Here are a few pros and cons to consider if you’re thinking about vinyl floors for your kitchen:
Pros of Vinyl Flooring
Some of the most useful advantages of vinyl flooring are:
- With a protective urethane wear layer, it’s durable and can resist scratches, tears and other damage.
- It’s water-resistant.
- It’s easy to clean, sweep, or vacuum.
- It’s available in a range of options, including vinyl planks, tile and sheets.
- It’s priced less than tile or hardwood, usually.
- It comes in a wide array of designs, including patterns and wood grain.
Cons of Vinyl Flooring
Although it’s a good kitchen flooring option for some homeowners, vinyl flooring can have a few drawbacks, including:
- Choosing a lower quality vinyl flooring can result in a less attractive look than higher quality vinyl options.
- Installing lower quality vinyl flooring gives your home a less durable flooring, as it is more prone to tearing.
- Without a protective layer, vinyl is susceptible to staining over time or with spills.
4. Luxury Vinyl Tile
While it has the same layered construction as standard vinyl, luxury vinyl tile (LVT) is thicker, more durable and has more realistic designs. It’s made for busy homes and the areas you’re frequently in or walking through. You can install it as an alternative to hardwood or ceramic tile.
Before choosing luxury vinyl tile, consider the pros and cons:
Pros of Luxury Vinyl Tile
The best advantages of luxury vinyl flooring are:
- It’s thicker and more comfortable than regular vinyl.
- It has a coating that makes it resistant to wear like scratches, scuffs, staining and more.
- It’s completely waterproof.
- It’s easy to clean, sweep and vacuum.
- It comes in many different patterns, including realistic wood grain and classic stone designs.
Cons of Luxury Vinyl Tile
While it is a great option, luxury vinyl also has its downsides, including:
- It can still take on damage like scuffs and scrapes.
- It needs a completely flat subfloor surface.
- It doesn’t have the longterm value of hardwood or tile.
Hardwood isn’t probably the first option that comes to mind for kitchen flooring, as solid hardwood is usually susceptible to moisture damage.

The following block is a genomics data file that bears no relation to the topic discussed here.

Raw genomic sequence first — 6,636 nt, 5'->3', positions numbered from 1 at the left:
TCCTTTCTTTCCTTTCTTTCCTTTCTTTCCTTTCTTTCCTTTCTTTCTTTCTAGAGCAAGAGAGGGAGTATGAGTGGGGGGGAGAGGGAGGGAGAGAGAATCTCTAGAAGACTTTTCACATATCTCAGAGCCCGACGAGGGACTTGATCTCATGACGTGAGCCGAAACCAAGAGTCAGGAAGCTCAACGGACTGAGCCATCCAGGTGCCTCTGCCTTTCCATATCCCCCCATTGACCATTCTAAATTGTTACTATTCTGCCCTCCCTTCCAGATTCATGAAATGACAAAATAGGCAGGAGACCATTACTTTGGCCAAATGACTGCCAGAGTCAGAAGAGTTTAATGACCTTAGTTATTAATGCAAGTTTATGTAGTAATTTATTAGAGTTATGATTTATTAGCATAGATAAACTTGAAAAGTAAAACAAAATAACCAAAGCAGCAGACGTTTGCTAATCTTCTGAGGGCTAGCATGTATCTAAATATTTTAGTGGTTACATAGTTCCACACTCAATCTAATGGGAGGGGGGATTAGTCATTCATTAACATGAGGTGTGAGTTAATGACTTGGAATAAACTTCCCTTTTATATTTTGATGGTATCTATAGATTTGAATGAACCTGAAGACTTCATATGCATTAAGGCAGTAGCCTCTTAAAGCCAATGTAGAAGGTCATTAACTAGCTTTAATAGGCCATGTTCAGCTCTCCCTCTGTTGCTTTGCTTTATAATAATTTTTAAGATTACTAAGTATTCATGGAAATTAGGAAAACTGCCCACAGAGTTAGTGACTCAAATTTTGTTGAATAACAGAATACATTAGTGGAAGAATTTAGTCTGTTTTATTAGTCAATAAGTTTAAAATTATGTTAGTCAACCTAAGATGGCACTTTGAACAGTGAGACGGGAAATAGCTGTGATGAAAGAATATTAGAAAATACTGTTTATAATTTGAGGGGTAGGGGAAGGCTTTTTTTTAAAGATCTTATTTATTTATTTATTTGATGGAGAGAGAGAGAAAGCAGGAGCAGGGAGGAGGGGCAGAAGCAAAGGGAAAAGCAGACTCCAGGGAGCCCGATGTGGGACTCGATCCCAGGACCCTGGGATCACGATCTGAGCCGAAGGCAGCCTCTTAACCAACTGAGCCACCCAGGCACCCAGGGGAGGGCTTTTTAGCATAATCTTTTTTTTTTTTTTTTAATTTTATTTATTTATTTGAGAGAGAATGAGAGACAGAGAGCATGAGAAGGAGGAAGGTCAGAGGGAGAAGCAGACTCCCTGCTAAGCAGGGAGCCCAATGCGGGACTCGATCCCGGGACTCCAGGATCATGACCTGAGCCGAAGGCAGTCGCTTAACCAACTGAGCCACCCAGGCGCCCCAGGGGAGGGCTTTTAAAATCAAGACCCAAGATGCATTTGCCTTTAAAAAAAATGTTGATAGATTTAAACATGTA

If you like the look of hardwood flooring, though, or have an open floor plan and want to create a cohesive look in your living area and kitchen, engineered hardwood is a solid kitchen flooring idea. Engineered hardwood features a multi-ply construction, which helps it resist water and makes it less likely to get damaged by moisture.
There are some pros and cons to consider if you are contemplating hardwood for your kitchen floor.
Pros of Hardwood
Hardwood offers many benefits in the kitchen. Some of the advantages of hardwood kitchen flooring are:
- It creates a unified look when installed in an open layout.
- It offers access to different types of wood in a variety of colors and finishes.
- It can be swept or vacuumed for easy cleaning.
- It includes moisture-resistant options, like engineered hardwood.
- It provides a lifetime product because you can sand or refinish solid hardwood as needed.
Cons of Hardwood
Some of the drawbacks of hardwood flooring in the kitchen include:
- It isn’t as moisture resistant as other kitchen flooring options.
- It can cost considerably more compared to other kitchen flooring types.
- It can range in price based on the type of wood you choose.
Tips for Choosing Kitchen Flooring
Do you still need some help finding the best flooring for your kitchen? Here are a few tips to keep in mind.
- Think long term: Try to think about how you use your kitchen today and how you’ll use it in the future. You want a floor that will work with you and meet your needs for years to come.
- Remember care and cleaning: You don’t want to choose kitchen flooring that dominates your time with its care. The best flooring for kitchens is durable and a breeze to clean and care for, which means you can spend more time in the kitchen cooking and chatting, instead of cleaning.
- Consider your cabinets: Ideally, flooring will complement a room, from your kitchen cabinets to your appliances. It’s usually better to stick to kitchen flooring ideas with a color or material that contrasts with your cabinetry some, rather than matching it exactly.
- Calculate all the costs: When deciding whether a particular kitchen floor works with your budget, don’t forget to factor installation costs and the price of accessories, such as underlayment or pads.
Schedule an Appointment With 50 Floor to Get New Kitchen Flooring
One of the best ways to choose the kitchen flooring that’s right for you is to see it in your home before you install it.
50 Floor offers shop-at-home appointments, during which we bring our floor samples to you. You can look through our kitchen flooring samples and see how each one will look in your home’s lighting and against your home’s other design elements. If you’re in the market for new kitchen flooring, schedule an in-home shopping appointment with us today.